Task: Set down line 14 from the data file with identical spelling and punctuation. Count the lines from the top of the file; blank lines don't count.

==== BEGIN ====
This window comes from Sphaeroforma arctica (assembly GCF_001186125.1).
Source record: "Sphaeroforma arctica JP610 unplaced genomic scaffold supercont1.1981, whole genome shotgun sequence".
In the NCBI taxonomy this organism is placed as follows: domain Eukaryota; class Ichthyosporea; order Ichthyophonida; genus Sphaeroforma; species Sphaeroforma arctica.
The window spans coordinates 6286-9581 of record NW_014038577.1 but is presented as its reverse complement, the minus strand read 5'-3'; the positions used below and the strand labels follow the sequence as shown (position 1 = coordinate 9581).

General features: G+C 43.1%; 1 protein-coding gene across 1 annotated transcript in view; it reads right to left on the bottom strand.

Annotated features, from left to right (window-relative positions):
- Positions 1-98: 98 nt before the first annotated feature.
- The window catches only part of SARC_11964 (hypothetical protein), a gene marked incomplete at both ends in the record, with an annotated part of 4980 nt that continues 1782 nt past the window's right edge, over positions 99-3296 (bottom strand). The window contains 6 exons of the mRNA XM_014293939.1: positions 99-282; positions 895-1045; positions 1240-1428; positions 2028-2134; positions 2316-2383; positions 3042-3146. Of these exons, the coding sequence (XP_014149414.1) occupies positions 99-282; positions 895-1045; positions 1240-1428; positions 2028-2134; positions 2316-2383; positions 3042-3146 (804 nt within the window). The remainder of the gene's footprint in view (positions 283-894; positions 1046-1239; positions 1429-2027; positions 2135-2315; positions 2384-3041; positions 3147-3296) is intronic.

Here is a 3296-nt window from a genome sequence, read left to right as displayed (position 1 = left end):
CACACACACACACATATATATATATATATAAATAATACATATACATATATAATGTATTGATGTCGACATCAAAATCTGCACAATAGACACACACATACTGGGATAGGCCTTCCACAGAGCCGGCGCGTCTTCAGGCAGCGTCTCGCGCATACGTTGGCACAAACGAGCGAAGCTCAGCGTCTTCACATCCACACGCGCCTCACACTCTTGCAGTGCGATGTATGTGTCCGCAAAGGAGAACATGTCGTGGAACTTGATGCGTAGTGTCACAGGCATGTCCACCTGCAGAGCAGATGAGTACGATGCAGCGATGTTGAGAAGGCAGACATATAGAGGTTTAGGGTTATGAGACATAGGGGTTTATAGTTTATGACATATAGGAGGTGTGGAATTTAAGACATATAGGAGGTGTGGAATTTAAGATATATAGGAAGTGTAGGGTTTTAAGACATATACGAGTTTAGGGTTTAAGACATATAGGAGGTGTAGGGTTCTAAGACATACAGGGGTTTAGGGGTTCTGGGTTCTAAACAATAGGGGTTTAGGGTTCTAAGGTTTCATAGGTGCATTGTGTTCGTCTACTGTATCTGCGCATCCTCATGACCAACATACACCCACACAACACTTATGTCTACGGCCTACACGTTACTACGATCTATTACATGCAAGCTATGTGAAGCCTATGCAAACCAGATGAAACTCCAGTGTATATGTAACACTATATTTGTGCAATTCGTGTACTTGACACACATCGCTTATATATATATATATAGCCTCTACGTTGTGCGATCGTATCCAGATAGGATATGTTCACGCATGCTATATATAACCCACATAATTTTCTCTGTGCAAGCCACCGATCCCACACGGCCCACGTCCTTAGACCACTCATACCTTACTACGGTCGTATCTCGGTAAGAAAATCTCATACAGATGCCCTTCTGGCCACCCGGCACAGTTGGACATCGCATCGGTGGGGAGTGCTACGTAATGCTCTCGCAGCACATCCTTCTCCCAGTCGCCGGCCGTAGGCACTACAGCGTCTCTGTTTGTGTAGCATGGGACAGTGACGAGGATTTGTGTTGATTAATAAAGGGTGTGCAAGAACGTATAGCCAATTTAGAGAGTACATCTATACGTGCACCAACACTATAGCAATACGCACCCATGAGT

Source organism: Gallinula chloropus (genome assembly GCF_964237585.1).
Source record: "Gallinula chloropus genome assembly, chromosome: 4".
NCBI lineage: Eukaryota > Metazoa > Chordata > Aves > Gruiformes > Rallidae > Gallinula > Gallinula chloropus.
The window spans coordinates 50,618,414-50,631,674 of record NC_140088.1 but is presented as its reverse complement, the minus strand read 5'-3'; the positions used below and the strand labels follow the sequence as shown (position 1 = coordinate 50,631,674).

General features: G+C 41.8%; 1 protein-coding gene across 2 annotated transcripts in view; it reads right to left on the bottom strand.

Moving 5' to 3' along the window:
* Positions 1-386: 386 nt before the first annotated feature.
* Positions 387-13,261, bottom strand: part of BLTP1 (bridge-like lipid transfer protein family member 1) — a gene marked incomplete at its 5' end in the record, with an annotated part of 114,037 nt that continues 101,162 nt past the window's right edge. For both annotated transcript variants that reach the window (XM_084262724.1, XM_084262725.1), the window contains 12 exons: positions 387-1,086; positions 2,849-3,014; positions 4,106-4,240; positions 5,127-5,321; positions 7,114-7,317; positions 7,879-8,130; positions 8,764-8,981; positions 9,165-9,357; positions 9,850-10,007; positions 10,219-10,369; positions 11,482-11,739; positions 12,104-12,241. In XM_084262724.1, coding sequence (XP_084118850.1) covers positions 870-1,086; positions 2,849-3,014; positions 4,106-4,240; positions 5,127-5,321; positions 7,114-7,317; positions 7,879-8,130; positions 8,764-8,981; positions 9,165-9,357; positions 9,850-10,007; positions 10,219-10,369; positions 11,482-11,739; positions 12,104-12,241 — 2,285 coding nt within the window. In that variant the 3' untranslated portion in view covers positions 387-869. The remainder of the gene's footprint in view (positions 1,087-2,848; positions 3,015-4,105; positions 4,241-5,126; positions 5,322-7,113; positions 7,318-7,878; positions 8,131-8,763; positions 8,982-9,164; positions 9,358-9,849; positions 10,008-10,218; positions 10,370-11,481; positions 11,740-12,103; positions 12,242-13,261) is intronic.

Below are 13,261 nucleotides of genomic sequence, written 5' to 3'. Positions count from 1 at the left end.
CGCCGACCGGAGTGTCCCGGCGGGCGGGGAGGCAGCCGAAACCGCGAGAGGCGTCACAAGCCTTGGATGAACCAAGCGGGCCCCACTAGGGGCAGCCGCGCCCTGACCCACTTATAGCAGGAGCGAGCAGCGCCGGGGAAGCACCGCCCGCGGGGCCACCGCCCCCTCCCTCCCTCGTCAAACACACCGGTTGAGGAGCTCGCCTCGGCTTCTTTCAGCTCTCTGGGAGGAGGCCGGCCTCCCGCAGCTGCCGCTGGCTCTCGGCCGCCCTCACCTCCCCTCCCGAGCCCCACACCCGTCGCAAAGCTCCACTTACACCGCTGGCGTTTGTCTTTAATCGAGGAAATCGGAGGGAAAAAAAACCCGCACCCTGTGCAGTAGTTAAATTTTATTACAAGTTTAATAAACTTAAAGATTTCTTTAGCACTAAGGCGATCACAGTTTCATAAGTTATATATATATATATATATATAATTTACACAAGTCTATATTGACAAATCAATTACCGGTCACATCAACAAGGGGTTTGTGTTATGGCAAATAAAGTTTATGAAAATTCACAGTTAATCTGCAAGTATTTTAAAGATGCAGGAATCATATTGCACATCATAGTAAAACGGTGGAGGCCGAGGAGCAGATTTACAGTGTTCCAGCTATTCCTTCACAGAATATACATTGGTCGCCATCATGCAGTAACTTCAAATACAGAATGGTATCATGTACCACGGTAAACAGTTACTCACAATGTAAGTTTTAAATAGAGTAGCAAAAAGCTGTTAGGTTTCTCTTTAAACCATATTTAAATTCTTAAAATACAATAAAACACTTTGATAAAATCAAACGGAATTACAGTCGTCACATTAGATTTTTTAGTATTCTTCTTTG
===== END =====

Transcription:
The window spans coordinates 50,618,414-50,631,674 of record NC_140088.1 but is presented as its reverse complement, the minus strand read 5'-3'; the positions used below and the strand labels follow the sequence as shown (position 1 = coordinate 50,631,674).